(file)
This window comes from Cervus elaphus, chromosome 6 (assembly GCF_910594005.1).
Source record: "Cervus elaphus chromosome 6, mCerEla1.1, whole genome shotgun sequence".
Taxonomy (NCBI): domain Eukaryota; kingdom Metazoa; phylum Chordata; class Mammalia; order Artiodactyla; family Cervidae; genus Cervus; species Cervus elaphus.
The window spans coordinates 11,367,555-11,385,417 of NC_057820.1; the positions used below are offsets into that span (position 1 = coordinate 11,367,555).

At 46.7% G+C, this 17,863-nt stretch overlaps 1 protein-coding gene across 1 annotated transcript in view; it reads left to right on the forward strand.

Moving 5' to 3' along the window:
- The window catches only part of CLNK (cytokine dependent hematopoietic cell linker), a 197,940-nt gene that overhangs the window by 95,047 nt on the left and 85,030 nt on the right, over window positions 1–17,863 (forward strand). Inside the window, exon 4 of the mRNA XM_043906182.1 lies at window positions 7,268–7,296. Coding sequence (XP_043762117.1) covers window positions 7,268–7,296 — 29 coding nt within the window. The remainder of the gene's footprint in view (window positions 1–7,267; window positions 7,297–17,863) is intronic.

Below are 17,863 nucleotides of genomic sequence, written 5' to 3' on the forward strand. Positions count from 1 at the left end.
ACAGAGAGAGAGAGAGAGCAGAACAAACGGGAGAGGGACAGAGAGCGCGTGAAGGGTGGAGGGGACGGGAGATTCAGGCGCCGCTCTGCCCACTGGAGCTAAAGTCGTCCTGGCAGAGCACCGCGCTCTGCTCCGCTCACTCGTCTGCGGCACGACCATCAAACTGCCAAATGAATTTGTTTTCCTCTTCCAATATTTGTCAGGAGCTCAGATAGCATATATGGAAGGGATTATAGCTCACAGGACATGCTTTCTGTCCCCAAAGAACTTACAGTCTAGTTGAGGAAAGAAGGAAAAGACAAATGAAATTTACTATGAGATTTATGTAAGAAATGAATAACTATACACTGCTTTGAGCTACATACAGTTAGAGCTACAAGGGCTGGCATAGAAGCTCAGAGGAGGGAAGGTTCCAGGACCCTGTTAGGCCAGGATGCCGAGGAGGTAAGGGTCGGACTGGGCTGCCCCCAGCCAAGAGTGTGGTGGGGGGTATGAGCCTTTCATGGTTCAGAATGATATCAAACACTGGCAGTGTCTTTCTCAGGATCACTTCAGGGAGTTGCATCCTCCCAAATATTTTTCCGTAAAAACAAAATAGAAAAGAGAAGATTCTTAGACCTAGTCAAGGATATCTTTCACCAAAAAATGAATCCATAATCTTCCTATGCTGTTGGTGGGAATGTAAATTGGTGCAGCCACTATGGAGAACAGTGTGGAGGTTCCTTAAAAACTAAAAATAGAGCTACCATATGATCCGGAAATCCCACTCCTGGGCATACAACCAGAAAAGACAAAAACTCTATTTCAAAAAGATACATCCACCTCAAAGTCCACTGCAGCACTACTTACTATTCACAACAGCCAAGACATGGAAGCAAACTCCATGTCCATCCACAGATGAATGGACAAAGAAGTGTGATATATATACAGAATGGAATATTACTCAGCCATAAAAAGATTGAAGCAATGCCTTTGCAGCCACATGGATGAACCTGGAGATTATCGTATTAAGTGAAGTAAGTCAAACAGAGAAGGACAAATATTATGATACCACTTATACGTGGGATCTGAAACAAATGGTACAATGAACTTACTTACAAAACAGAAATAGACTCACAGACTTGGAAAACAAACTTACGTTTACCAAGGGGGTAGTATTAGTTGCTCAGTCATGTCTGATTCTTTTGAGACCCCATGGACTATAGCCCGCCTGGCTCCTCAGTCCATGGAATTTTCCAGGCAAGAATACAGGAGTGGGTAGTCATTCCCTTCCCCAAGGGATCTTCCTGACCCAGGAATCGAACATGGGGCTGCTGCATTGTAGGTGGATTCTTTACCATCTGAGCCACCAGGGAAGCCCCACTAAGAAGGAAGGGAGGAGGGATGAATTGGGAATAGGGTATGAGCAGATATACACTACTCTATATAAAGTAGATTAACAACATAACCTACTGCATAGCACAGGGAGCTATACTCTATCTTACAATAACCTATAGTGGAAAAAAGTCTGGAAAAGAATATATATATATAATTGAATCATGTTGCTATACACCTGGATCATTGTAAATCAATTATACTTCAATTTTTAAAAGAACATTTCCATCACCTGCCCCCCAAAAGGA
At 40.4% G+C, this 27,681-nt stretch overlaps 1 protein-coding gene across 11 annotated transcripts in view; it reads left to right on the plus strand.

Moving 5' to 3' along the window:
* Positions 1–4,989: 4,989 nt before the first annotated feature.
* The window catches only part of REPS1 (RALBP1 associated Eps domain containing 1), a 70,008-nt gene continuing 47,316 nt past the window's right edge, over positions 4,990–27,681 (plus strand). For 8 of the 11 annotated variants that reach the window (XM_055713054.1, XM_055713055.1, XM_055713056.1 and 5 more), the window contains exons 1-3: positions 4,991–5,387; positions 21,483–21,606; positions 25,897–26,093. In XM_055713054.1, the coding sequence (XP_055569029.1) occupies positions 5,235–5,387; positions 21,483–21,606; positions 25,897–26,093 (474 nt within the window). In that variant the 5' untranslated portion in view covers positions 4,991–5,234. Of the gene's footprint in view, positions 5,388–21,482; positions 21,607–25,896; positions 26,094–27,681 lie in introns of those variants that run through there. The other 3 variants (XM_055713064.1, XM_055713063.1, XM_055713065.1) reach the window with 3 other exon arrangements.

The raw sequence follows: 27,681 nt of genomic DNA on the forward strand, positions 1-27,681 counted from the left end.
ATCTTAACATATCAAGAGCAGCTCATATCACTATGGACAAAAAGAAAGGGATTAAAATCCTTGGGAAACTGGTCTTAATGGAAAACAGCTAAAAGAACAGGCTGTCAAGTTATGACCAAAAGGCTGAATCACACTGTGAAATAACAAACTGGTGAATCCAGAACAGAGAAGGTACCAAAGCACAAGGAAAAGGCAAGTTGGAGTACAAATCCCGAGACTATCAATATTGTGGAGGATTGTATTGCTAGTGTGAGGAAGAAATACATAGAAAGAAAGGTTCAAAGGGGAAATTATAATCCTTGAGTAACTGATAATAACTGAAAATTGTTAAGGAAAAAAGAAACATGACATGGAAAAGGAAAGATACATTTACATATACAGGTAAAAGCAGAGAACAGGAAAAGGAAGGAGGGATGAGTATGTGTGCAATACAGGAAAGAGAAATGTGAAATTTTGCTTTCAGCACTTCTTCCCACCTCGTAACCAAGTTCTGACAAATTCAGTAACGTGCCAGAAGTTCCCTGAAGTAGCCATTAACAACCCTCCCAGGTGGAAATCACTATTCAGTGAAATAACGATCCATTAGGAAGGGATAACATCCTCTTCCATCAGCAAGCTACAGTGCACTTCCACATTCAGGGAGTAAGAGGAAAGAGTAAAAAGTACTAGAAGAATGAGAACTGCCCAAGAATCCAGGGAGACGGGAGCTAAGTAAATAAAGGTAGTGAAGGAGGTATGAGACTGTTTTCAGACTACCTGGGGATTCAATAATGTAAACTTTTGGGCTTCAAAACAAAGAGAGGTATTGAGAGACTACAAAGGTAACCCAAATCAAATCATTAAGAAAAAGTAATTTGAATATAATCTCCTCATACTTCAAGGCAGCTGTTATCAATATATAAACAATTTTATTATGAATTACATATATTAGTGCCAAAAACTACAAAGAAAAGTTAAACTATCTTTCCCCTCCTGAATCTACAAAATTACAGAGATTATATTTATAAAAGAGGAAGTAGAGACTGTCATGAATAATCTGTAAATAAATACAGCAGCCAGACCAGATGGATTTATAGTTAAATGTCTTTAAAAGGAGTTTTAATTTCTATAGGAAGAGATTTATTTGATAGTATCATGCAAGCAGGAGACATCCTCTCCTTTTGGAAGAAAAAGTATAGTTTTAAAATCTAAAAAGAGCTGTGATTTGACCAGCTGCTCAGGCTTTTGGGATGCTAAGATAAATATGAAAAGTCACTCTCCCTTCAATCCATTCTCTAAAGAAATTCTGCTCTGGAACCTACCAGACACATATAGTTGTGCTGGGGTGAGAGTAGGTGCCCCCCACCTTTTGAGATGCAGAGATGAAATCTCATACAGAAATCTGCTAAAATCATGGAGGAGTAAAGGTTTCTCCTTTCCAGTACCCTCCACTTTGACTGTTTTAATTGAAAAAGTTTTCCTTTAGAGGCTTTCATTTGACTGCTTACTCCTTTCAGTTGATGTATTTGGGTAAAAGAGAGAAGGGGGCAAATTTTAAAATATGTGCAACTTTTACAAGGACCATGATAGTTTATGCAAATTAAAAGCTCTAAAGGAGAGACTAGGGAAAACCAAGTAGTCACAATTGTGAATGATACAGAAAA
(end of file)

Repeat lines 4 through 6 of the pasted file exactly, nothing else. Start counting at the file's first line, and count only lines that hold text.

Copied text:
The window spans coordinates 11,367,555-11,385,417 of NC_057820.1; the positions used below are offsets into that span (position 1 = coordinate 11,367,555).

At 46.7% G+C, this 17,863-nt stretch overlaps 1 protein-coding gene across 1 annotated transcript in view; it reads left to right on the forward strand.

Moving 5' to 3' along the window: